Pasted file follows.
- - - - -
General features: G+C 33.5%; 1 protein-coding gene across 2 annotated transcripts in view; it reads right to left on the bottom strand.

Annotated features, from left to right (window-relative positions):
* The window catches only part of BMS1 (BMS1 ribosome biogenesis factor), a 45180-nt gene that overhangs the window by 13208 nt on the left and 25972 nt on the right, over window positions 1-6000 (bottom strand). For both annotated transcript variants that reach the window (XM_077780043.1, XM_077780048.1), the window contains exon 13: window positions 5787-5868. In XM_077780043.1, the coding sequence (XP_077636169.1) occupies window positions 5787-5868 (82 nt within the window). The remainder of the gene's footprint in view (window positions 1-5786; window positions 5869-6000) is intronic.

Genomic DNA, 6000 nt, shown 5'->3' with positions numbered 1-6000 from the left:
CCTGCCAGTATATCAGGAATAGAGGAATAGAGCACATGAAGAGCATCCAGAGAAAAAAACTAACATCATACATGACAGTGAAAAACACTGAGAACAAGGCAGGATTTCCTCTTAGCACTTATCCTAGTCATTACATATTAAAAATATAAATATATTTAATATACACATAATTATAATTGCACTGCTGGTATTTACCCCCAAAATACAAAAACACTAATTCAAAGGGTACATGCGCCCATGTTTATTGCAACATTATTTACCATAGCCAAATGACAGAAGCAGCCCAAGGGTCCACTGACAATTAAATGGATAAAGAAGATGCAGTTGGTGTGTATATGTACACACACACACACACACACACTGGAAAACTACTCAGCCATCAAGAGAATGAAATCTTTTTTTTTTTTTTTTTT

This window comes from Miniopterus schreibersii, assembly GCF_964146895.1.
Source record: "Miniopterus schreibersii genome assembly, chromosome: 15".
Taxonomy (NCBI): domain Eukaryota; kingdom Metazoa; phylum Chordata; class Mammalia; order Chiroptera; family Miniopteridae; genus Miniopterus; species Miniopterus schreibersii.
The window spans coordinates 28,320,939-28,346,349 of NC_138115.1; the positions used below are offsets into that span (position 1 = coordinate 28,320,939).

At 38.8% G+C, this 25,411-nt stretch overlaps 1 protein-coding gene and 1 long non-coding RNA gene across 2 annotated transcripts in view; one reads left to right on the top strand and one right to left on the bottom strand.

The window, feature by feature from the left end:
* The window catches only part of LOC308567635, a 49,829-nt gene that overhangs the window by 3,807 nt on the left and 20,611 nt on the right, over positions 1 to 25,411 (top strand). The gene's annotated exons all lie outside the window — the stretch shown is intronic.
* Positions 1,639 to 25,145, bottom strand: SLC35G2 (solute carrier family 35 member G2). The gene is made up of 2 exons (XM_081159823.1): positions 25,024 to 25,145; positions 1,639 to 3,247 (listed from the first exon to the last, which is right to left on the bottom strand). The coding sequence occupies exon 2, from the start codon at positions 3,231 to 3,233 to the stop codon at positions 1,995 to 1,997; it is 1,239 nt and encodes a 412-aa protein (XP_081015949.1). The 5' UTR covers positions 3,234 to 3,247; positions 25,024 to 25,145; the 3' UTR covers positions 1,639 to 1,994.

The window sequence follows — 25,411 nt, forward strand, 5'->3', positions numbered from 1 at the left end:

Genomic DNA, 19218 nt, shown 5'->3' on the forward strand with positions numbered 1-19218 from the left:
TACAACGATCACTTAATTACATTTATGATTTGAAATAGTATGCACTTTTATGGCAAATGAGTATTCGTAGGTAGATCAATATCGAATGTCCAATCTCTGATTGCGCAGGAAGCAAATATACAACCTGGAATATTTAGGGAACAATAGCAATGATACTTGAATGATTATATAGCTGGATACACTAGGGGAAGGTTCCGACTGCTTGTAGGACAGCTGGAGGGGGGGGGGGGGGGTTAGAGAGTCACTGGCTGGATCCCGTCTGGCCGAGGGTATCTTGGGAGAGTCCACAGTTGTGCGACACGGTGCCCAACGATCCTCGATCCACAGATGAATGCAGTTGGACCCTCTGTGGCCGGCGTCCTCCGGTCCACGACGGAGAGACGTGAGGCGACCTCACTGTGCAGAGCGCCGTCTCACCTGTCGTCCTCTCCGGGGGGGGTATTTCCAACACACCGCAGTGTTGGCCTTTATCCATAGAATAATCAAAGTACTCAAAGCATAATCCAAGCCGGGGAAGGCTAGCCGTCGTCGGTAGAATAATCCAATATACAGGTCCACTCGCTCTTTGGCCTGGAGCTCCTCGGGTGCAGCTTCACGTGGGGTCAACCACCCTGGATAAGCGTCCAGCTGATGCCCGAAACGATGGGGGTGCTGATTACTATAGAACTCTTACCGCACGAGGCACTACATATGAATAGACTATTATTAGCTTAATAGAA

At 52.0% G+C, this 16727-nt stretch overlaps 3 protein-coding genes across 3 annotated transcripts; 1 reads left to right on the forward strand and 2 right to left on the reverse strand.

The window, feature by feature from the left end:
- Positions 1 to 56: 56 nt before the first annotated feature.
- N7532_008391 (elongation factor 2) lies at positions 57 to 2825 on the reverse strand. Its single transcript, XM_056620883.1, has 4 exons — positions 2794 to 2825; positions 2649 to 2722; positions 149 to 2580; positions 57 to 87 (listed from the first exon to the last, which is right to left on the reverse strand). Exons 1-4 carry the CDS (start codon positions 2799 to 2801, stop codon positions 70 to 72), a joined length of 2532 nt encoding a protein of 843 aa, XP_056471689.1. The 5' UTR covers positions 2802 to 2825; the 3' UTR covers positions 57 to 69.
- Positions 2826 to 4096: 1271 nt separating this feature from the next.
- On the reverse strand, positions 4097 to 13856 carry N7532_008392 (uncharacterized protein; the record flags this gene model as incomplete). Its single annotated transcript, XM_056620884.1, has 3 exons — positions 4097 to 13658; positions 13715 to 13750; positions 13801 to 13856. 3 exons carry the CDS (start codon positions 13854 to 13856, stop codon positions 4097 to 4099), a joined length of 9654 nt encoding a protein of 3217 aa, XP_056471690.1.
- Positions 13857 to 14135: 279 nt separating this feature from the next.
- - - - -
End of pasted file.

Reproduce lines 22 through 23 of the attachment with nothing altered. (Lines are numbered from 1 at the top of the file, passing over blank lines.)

- On the reverse strand, positions 4097 to 13856 carry N7532_008392 (uncharacterized protein; the record flags this gene model as incomplete). Its single annotated transcript, XM_056620884.1, has 3 exons — positions 4097 to 13658; positions 13715 to 13750; positions 13801 to 13856. 3 exons carry the CDS (start codon positions 13854 to 13856, stop codon positions 4097 to 4099), a joined length of 9654 nt encoding a protein of 3217 aa, XP_056471690.1.
- Positions 13857 to 14135: 279 nt separating this feature from the next.